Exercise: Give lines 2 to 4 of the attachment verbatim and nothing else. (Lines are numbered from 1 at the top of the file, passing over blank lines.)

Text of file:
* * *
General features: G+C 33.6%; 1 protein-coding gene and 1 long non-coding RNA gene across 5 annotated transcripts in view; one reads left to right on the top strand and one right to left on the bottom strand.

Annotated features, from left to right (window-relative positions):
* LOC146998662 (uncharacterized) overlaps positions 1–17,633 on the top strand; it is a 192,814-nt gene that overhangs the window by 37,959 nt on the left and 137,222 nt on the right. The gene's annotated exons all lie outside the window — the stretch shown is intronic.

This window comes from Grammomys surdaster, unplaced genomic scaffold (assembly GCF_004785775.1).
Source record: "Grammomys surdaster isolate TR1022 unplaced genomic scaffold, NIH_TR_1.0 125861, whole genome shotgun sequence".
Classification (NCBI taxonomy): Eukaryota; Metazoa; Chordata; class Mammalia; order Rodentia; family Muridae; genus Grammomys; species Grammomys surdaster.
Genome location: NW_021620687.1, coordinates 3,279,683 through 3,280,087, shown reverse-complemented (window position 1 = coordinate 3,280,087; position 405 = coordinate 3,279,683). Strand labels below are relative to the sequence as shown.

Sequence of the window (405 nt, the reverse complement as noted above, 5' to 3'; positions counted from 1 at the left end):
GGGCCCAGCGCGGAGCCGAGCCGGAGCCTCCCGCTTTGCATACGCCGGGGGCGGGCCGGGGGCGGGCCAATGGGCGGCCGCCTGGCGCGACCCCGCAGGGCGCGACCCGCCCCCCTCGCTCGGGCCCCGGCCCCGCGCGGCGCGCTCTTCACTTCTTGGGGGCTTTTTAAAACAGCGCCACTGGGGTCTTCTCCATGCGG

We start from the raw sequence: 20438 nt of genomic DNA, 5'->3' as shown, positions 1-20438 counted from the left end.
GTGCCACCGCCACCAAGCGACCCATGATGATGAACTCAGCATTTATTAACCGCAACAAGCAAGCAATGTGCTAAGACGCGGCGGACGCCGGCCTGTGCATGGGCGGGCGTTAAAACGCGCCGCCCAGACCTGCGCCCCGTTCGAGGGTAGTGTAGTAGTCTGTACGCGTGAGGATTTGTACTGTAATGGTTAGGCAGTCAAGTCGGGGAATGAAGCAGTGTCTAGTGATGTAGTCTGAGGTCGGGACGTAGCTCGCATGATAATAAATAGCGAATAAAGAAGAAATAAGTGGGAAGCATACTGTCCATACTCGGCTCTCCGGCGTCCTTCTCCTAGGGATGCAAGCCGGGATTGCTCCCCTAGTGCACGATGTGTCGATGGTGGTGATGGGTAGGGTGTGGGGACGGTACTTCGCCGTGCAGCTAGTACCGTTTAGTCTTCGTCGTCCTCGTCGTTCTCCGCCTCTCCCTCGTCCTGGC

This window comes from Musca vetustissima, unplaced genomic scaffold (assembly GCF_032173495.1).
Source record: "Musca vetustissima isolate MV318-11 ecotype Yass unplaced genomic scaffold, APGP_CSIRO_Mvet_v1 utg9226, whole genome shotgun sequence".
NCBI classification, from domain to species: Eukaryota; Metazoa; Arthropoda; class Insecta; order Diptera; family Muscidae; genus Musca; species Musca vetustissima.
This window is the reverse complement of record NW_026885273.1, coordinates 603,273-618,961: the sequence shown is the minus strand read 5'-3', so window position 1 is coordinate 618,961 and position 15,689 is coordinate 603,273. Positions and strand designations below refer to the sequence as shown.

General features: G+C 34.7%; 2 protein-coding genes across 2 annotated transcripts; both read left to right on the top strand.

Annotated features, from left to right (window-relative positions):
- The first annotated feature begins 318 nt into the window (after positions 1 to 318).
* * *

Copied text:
Annotated features, from left to right (window-relative positions):
* LOC146998662 (uncharacterized) overlaps positions 1–17,633 on the top strand; it is a 192,814-nt gene that overhangs the window by 37,959 nt on the left and 137,222 nt on the right. The gene's annotated exons all lie outside the window — the stretch shown is intronic.

This window comes from Grammomys surdaster, unplaced genomic scaffold (assembly GCF_004785775.1).